You guys love—looooove—our episodes on compensation (if your listens are any indication, at least). At first, we were struck by the seeming contradiction of these stats: compensation is a topic we’ve consistently struggled with, especially with retailers, for more than 10 years. Traditionally, retailers have been reluctant to competitively compensate their employees; retail was considered a low-level job, and the was compensation correlatively low.
We’ve always argued, on the other hand, that retail is actually a high-level job, necessitating advanced skills in communication, empathy, and awareness, not to mention continuing education, difficult hours, and technical knowledge. That means employees deserve competitive compensation.
It seems our words are finally clicking, and not just with our audience. According to a study by the National Retail Federation, retail compensation is on the rise. Here are the CliffsNotes:
- Entry-level retail associates are experiencing salary growth that outpaces inflation (meaning they’re actually earning a more substantial living, not just more dollars).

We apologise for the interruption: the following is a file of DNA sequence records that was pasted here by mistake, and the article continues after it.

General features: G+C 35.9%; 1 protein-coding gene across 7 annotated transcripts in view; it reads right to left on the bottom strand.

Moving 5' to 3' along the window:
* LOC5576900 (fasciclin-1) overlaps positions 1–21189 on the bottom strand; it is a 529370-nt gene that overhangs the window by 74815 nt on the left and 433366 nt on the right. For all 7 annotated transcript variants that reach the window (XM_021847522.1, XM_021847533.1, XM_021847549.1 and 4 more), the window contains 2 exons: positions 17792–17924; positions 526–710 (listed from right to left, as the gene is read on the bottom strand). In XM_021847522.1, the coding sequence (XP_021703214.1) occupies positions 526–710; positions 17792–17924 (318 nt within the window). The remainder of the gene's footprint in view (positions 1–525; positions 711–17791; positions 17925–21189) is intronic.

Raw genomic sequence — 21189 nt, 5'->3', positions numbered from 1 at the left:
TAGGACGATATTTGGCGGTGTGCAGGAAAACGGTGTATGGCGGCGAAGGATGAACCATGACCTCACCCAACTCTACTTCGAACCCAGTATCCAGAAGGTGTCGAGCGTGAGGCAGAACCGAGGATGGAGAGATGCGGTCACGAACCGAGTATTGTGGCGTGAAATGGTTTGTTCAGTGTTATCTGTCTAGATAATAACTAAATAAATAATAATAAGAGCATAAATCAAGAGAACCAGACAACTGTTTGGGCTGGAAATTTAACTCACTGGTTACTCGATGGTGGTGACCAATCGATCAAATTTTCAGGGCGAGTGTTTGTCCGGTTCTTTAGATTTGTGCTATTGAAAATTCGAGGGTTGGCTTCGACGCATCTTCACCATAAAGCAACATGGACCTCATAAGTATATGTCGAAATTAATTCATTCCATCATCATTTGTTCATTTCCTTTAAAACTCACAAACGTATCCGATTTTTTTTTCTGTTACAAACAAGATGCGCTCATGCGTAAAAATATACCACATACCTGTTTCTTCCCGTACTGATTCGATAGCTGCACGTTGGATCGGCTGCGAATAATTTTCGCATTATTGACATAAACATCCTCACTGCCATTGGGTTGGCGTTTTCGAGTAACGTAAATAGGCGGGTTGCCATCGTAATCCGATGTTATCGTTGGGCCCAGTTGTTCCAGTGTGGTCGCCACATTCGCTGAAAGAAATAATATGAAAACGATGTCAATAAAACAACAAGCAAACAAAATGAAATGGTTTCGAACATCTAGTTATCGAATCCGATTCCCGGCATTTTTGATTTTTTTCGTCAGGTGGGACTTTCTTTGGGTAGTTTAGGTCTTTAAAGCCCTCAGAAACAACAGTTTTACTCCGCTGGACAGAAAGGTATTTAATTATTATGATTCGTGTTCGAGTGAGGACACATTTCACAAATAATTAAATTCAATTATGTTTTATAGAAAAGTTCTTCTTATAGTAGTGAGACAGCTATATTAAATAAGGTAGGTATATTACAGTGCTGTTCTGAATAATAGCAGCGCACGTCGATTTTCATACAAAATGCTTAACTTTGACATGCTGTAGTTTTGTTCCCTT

- The increase in salary in retail is comparable with that of other industries.
- Employees in retail are making more money based on tenure, not just on promotions.
- As more retailers are committing to “living wage” for all employees ($15/hour), employees in higher positions are experiencing comparative compensation increases reflective of the increase for entry-level employees.
- Part-timers in retail are more likely to receive benefits than employees in other industries.
First of all, we’re so proud of you! 😭 Second of all—how does this change the industry? Perhaps the most important takeaway is that poor compensation is simply no longer allowed. In order to stand up against other retailers, you have to offer compensation that is competitive. It’s how you recruit and retain talent, and if you don’t follow suit, you’ll lag behind and eventually fail.
Seem harsh? It is—but it’s the truth. Retail employees are taking a stand and the industry is listening. If you don’t too, your business is kaput.